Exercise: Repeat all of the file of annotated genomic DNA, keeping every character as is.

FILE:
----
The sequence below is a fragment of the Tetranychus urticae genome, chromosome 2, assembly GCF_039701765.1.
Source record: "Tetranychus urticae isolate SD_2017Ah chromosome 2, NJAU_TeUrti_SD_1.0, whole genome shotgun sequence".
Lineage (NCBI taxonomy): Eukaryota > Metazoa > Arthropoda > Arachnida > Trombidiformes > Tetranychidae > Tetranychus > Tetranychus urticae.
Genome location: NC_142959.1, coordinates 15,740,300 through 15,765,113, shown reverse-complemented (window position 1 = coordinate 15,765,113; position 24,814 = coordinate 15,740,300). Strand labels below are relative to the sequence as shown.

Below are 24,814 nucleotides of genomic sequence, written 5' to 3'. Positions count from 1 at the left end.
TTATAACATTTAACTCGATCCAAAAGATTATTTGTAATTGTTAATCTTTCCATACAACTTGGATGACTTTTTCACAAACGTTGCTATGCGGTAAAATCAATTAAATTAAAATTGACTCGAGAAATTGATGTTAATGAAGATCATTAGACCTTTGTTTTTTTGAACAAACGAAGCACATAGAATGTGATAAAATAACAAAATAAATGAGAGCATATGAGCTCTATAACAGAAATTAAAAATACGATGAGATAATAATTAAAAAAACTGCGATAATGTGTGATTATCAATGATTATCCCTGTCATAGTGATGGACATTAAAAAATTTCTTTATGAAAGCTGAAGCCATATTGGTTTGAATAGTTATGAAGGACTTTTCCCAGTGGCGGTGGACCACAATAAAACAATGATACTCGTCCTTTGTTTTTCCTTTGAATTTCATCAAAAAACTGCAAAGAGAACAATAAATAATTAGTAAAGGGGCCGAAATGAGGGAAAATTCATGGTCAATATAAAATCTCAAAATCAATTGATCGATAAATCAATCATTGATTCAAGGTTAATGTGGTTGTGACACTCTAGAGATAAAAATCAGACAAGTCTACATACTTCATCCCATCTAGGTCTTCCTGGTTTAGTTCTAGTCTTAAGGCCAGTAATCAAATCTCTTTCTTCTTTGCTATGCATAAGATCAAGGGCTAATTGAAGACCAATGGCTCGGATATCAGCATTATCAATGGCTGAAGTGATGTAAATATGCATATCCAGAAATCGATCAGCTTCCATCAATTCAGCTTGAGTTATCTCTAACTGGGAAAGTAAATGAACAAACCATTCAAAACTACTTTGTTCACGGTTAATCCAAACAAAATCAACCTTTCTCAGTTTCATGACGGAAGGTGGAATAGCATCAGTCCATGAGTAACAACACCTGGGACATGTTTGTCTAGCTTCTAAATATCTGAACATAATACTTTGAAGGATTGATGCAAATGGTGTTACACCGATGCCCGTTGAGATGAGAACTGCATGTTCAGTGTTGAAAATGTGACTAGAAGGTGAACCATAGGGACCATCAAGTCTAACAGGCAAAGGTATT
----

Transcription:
The sequence below is a fragment of the Tetranychus urticae genome, chromosome 2, assembly GCF_039701765.1.
Source record: "Tetranychus urticae isolate SD_2017Ah chromosome 2, NJAU_TeUrti_SD_1.0, whole genome shotgun sequence".
Lineage (NCBI taxonomy): Eukaryota > Metazoa > Arthropoda > Arachnida > Trombidiformes > Tetranychidae > Tetranychus > Tetranychus urticae.
Genome location: NC_142959.1, coordinates 15,740,300 through 15,765,113, shown reverse-complemented (window position 1 = coordinate 15,765,113; position 24,814 = coordinate 15,740,300). Strand labels below are relative to the sequence as shown.

Below are 24,814 nucleotides of genomic sequence, written 5' to 3'. Positions count from 1 at the left end.
TTATAACATTTAACTCGATCCAAAAGATTATTTGTAATTGTTAATCTTTCCATACAACTTGGATGACTTTTTCACAAACGTTGCTATGCGGTAAAATCAATTAAATTAAAATTGACTCGAGAAATTGATGTTAATGAAGATCATTAGACCTTTGTTTTTTTGAACAAACGAAGCACATAGAATGTGATAAAATAACAAAATAAATGAGAGCATATGAGCTCTATAACAGAAATTAAAAATACGATGAGATAATAATTAAAAAAACTGCGATAATGTGTGATTATCAATGATTATCCCTGTCATAGTGATGGACATTAAAAAATTTCTTTATGAAAGCTGAAGCCATATTGGTTTGAATAGTTATGAAGGACTTTTCCCAGTGGCGGTGGACCACAATAAAACAATGATACTCGTCCTTTGTTTTTCCTTTGAATTTCATCAAAAAACTGCAAAGAGAACAATAAATAATTAGTAAAGGGGCCGAAATGAGGGAAAATTCATGGTCAATATAAAATCTCAAAATCAATTGATCGATAAATCAATCATTGATTCAAGGTTAATGTGGTTGTGACACTCTAGAGATAAAAATCAGACAAGTCTACATACTTCATCCCATCTAGGTCTTCCTGGTTTAGTTCTAGTCTTAAGGCCAGTAATCAAATCTCTTTCTTCTTTGCTATGCATAAGATCAAGGGCTAATTGAAGACCAATGGCTCGGATATCAGCATTATCAATGGCTGAAGTGATGTAAATATGCATATCCAGAAATCGATCAGCTTCCATCAATTCAGCTTGAGTTATCTCTAACTGGGAAAGTAAATGAACAAACCATTCAAAACTACTTTGTTCACGGTTAATCCAAACAAAATCAACCTTTCTCAGTTTCATGACGGAAGGTGGAATAGCATCAGTCCATGAGTAACAACACCTGGGACATGTTTGTCTAGCTTCTAAATATCTGAACATAATACTTTGAAGGATTGATGCAAATGGTGTTACACCGATGCCCGTTGAGATGAGAACTGCATGTTCAGTGTTGAAAATGTGACTAGAAGGTGAACCATAGGGACCATCAAGTCTAACAGGCAAAGGTATT